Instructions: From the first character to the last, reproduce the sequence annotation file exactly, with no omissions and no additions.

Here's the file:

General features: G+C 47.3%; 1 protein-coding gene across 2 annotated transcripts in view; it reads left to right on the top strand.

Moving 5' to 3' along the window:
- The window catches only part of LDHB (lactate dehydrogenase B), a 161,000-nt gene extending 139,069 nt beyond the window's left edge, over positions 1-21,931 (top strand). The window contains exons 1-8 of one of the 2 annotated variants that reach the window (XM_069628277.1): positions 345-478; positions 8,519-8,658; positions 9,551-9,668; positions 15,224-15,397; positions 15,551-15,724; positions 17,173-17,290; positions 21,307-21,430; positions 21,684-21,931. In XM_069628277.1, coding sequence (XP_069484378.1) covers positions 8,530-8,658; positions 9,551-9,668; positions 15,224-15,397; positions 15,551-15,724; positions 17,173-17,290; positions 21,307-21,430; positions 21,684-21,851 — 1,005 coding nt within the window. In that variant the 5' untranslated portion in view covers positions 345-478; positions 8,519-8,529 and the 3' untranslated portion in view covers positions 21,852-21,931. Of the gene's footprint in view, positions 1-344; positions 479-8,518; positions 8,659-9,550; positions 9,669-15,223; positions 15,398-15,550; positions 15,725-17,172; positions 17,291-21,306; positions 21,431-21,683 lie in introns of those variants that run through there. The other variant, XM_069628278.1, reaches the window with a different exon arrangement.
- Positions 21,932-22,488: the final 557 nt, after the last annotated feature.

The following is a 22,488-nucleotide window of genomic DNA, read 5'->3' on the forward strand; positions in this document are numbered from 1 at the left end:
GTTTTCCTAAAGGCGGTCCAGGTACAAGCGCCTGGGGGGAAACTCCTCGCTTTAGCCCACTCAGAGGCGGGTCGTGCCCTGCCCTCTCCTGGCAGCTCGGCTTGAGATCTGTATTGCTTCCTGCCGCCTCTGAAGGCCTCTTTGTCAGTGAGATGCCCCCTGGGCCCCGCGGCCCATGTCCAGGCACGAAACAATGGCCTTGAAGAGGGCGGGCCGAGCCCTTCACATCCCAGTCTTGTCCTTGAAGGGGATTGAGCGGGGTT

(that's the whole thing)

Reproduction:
General features: G+C 47.3%; 1 protein-coding gene across 2 annotated transcripts in view; it reads left to right on the top strand.

Moving 5' to 3' along the window:
- The window catches only part of LDHB (lactate dehydrogenase B), a 161,000-nt gene extending 139,069 nt beyond the window's left edge, over positions 1-21,931 (top strand). The window contains exons 1-8 of one of the 2 annotated variants that reach the window (XM_069628277.1): positions 345-478; positions 8,519-8,658; positions 9,551-9,668; positions 15,224-15,397; positions 15,551-15,724; positions 17,173-17,290; positions 21,307-21,430; positions 21,684-21,931. In XM_069628277.1, coding sequence (XP_069484378.1) covers positions 8,530-8,658; positions 9,551-9,668; positions 15,224-15,397; positions 15,551-15,724; positions 17,173-17,290; positions 21,307-21,430; positions 21,684-21,851 — 1,005 coding nt within the window. In that variant the 5' untranslated portion in view covers positions 345-478; positions 8,519-8,529 and the 3' untranslated portion in view covers positions 21,852-21,931. Of the gene's footprint in view, positions 1-344; positions 479-8,518; positions 8,659-9,550; positions 9,669-15,223; positions 15,398-15,550; positions 15,725-17,172; positions 17,291-21,306; positions 21,431-21,683 lie in introns of those variants that run through there. The other variant, XM_069628278.1, reaches the window with a different exon arrangement.
- Positions 21,932-22,488: the final 557 nt, after the last annotated feature.

The following is a 22,488-nucleotide window of genomic DNA, read 5'->3' on the forward strand; positions in this document are numbered from 1 at the left end:
GTTTTCCTAAAGGCGGTCCAGGTACAAGCGCCTGGGGGGAAACTCCTCGCTTTAGCCCACTCAGAGGCGGGTCGTGCCCTGCCCTCTCCTGGCAGCTCGGCTTGAGATCTGTATTGCTTCCTGCCGCCTCTGAAGGCCTCTTTGTCAGTGAGATGCCCCCTGGGCCCCGCGGCCCATGTCCAGGCACGAAACAATGGCCTTGAAGAGGGCGGGCCGAGCCCTTCACATCCCAGTCTTGTCCTTGAAGGGGATTGAGCGGGGTT